|Flu – Influenza||Seasonal influenza occurs worldwide. The flu season usually runs from November to April in the northern hemisphere, between April and October in the southern hemisphere and year round in the tropics. Influenza (flu) is caused by a virus spread from person to person through coughing and sneezing or by touching infected surfaces. Everyone 6 months and older should get a flu vaccine yearly. Vaccine is recommended 14 days prior to departure.|
|Routine vaccines (dCaT, Polio, Meningococcal, Shingles, Pneumococcal, Hepatitis B, HPV, MMR & Varicella)||Recommended for all travelers|
|Rabies||For travelers at high risk of animal bites or being involved in activities with bats, dogs and other mammals. Clients who plan to visit remote areas may consider receiving this vaccine. Important to note the pre-exposure rabies vaccine is administered in 2 doses with one week interval between doses. Post-exposure vaccination is always recommended, even for those previously vaccinated.|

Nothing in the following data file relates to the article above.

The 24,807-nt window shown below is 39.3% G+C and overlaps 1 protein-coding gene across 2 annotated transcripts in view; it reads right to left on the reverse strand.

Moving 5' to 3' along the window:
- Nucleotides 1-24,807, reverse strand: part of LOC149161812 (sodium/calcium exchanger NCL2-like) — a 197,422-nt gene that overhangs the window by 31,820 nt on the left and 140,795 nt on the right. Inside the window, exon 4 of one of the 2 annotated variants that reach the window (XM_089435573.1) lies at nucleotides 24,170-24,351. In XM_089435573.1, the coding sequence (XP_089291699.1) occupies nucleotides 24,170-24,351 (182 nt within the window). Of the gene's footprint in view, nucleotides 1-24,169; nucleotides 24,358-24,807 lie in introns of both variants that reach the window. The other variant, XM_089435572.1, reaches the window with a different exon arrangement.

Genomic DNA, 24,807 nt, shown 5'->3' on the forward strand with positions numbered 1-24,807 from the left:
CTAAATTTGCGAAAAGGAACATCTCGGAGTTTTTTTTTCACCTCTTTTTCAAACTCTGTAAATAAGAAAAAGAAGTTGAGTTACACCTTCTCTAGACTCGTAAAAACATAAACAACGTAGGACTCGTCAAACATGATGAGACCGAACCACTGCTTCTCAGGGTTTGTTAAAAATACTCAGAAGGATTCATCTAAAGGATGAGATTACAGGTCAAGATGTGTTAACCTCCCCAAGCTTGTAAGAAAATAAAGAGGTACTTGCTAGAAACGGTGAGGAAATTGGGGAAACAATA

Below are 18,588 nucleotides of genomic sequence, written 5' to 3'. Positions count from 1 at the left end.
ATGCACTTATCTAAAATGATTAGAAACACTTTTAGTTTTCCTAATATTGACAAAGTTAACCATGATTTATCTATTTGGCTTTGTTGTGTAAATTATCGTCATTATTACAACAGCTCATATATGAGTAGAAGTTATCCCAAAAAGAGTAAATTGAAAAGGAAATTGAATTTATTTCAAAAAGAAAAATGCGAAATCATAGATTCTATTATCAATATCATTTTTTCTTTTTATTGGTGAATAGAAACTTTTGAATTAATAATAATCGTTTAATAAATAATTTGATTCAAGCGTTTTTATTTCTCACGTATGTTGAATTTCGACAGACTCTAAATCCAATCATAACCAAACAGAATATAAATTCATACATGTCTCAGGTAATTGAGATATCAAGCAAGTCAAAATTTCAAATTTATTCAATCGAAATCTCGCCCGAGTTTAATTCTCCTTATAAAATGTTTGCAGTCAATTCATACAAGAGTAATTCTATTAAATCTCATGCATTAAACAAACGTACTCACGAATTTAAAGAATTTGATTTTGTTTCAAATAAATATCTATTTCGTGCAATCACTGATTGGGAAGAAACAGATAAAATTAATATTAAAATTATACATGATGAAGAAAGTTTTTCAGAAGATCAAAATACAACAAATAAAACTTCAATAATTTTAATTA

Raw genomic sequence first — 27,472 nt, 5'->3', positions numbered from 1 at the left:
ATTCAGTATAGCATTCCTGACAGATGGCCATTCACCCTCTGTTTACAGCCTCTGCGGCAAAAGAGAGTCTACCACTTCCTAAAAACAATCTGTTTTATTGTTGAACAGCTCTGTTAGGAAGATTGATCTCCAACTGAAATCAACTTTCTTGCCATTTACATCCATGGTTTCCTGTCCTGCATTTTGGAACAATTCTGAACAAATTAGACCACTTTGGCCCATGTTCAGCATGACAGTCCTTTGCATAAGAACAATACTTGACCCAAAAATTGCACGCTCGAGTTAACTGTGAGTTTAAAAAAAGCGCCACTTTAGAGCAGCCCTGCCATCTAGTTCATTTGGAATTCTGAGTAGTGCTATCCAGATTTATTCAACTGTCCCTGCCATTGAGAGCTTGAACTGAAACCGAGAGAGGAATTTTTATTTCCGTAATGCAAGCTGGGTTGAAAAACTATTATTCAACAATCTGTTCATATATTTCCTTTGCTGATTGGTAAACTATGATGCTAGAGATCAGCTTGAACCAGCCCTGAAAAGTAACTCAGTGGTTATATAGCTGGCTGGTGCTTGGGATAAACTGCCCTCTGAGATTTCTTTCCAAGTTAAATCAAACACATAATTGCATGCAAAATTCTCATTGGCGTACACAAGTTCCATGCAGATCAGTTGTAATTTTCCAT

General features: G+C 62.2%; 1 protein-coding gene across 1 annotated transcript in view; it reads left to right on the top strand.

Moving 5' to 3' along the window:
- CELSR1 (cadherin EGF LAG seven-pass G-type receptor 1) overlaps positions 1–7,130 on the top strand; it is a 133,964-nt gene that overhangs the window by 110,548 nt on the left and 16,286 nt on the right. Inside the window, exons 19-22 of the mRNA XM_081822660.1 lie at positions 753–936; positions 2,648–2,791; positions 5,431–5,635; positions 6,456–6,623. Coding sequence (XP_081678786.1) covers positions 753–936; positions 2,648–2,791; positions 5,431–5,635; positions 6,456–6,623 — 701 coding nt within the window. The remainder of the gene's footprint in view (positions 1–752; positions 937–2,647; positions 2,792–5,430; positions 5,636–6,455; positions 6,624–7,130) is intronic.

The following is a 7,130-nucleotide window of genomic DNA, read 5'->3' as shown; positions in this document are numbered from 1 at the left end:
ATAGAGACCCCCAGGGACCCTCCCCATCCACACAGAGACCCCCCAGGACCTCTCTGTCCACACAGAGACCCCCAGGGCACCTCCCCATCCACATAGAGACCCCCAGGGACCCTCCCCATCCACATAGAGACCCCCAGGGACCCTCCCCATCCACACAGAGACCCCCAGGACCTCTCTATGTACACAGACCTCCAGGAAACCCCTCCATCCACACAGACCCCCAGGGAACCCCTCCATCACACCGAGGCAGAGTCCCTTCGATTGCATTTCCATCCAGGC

|Schistosomiasis||Avoid swimming in fresh water.|
|Travellers’ diarrhea||Talk to your health care professional about the risks and precautionary measures to take, as well as the Dukoral® vaccine. Important to note that the Dukoral vaccine is an oral vaccine given in 2 doses, recommended at least 2 weeks prior to departure.|
|Malaria||Malaria is present in this country. The risk may be region specific. Prophylaxis measures to be discussed with the health care professional.|